2008-09-30 / Daily Telegraph / Geoffrey Norris
Angela Hewitt and Daniel Muller-Schott: a doubly delightful birthday
Joy is the paramount quality that Angela Hewitt’s piano-playing radiates, as was evident in a group of 50th-birthday recitals she gave last week.
It might manifest itself in the smiling exuberance of a Bach gigue or, at the opposite extreme, in the way she can so fully enter into the intense introspective world of a solemn slow movement by Beethoven, but ever-present is a sense that she is deriving pleasure from what she does and in communicating it to others.
In a programme with the young cellist Daniel Müller-Schott, the aural rewards were doubled. The rapport between piano and cello was acute and instinctive, the blend of timbres fascinating. Only in one area did the balance seem to waver, and that was in Bach’s G minor Sonata BWV1029.
Earlier in the week, Hewitt had included Bach’s Partita No 5 BWV829 in a solo recital, revealing the striking clarity of thought and execution she brings to her interpretations, and the fun that she can have with Bach’s cunning cross-rhythms and intricate counterpoint.
Müller-Schott shared this spirit, matching Hewitt precisely in articulation and relishing the companionship of knitting together a fugue, but he opted for a historically aware”, tonally timid and more or less vibrato-free style that rested uneasily with Hewitt’s modern Fazioli grand. There was a case here, perhaps, for opening out with a bit more lustre, but no such reservations attached to the rest of the programme.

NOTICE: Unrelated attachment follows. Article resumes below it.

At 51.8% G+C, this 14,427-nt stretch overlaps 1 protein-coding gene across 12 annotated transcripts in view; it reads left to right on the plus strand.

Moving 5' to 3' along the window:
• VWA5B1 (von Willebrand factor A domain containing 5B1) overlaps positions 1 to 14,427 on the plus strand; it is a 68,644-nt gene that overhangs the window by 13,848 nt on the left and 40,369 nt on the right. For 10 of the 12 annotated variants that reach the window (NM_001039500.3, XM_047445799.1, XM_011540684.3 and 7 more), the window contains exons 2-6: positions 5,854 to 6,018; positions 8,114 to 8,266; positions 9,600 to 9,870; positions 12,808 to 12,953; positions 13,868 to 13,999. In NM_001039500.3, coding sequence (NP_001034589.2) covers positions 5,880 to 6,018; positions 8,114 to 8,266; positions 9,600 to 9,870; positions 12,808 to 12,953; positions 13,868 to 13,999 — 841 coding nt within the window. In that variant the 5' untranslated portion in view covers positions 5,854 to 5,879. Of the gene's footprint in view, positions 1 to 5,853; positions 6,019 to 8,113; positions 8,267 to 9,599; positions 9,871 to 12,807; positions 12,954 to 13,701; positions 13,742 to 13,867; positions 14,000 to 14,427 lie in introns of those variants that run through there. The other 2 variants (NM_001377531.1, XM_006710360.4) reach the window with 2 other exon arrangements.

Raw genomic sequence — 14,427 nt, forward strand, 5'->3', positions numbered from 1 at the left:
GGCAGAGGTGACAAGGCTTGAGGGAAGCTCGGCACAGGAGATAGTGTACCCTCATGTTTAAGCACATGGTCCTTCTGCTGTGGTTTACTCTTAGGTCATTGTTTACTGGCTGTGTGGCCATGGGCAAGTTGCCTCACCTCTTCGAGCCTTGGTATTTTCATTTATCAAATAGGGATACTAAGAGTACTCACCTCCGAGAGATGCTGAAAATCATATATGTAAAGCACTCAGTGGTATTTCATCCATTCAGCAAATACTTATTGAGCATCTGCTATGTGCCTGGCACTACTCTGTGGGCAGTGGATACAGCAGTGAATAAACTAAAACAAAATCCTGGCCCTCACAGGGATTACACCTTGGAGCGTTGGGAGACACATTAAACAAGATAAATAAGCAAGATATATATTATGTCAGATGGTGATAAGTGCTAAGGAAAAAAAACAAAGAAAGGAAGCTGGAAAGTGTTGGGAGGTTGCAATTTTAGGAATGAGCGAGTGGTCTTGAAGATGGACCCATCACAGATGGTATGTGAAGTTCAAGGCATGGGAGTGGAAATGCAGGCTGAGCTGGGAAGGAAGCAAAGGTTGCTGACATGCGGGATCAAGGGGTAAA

Müller-Schott plays an early-18th-century Goffriller cello, with a distinctive, warmly aromatic, resinous timbre that came into its own as much in the pensive expressiveness and close thematic arguments of Beethoven’s F major Sonata Op 5 No 1 as in the sensuality and colour of Manuel de Falla’s Suite populaire espagnole. In a solo recital, Hewitt had played Beethoven’s D major Piano Sonata Op 10 No 3, with a centre of gravity in the slow movement but, in the faster ones, a beguiling freshness in the way that she shaped phrases and pointed up accents and dynamics.
This was true, too, of her partnership with Müller-Schott, with its lively interplay of ideas and its fine tailoring of ensemble. Just as in the Beethoven, so in César Franck’s A major Sonata there was a close artistic bond that was clear from their mutual delight in the music’s potent mix of lyricism, treacly harmonies and exuberance.”